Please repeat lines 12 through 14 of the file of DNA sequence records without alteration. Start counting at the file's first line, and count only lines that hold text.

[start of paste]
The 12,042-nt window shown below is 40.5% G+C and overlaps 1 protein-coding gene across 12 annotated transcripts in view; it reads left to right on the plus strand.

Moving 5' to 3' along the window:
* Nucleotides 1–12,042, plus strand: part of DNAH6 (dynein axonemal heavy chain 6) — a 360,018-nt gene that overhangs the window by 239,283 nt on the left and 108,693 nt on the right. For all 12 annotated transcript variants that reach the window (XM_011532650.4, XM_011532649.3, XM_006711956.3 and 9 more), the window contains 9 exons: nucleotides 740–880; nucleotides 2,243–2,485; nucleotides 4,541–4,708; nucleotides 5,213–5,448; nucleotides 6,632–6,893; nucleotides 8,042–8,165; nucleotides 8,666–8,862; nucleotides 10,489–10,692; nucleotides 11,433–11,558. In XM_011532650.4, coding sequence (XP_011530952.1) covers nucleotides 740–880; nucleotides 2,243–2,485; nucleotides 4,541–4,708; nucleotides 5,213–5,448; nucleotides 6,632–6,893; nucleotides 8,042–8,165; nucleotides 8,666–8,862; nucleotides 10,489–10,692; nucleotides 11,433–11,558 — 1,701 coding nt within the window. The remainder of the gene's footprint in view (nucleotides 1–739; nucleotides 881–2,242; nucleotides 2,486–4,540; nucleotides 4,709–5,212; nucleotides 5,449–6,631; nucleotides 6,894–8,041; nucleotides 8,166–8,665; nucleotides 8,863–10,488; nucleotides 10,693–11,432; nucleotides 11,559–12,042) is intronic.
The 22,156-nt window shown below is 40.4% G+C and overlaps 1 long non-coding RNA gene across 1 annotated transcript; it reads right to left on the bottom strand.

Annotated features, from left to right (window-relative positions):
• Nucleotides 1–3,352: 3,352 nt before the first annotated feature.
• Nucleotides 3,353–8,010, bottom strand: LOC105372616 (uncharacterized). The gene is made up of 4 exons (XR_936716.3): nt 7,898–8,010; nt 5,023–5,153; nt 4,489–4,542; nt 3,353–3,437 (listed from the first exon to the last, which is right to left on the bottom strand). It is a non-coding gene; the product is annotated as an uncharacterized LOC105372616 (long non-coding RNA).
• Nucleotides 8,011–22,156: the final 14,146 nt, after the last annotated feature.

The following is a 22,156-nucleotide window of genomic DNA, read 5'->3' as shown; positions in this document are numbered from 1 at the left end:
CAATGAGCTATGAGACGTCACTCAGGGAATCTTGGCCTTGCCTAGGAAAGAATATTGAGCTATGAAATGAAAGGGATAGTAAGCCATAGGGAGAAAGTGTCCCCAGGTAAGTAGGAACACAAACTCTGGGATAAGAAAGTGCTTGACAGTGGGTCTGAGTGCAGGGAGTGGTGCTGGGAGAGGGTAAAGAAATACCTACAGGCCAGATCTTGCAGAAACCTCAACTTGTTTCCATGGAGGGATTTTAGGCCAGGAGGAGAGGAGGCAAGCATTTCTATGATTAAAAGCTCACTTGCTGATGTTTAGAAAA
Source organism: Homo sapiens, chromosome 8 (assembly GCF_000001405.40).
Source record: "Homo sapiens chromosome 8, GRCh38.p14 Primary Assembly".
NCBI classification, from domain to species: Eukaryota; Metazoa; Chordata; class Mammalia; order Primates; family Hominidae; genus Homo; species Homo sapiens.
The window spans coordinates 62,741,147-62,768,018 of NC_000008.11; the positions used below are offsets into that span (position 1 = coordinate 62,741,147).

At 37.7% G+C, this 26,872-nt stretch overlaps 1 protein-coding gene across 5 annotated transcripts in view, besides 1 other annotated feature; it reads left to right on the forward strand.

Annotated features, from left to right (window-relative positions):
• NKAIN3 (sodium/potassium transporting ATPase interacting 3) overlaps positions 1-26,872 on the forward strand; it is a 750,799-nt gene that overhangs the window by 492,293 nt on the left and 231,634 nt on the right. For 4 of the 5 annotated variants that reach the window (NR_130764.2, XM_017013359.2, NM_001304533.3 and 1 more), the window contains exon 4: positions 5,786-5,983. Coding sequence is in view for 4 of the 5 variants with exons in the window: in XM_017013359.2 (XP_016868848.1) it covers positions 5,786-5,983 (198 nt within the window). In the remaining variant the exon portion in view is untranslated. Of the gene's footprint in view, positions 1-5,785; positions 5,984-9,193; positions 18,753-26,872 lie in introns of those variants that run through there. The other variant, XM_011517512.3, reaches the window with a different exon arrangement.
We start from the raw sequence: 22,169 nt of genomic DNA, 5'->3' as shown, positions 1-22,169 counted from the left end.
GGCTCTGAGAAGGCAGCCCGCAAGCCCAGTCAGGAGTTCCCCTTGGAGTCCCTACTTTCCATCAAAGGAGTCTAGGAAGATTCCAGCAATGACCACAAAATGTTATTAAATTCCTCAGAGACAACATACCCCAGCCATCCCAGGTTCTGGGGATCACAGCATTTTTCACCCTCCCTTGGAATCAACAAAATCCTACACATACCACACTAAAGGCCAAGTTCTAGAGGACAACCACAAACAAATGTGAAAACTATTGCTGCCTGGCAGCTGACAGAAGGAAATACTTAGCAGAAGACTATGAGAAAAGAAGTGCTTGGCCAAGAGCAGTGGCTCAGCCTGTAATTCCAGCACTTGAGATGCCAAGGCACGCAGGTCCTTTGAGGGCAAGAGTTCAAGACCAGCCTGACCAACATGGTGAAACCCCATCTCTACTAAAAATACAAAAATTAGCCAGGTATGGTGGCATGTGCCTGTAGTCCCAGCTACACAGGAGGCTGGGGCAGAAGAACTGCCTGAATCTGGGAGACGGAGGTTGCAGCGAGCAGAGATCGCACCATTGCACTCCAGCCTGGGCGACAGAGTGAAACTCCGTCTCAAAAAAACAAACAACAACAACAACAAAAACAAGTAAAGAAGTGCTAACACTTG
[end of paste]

Source record: "Homo sapiens chromosome 8, GRCh38.p14 Primary Assembly".
NCBI classification, from domain to species: Eukaryota; Metazoa; Chordata; class Mammalia; order Primates; family Hominidae; genus Homo; species Homo sapiens.
The window spans coordinates 62,741,147-62,768,018 of NC_000008.11; the positions used below are offsets into that span (position 1 = coordinate 62,741,147).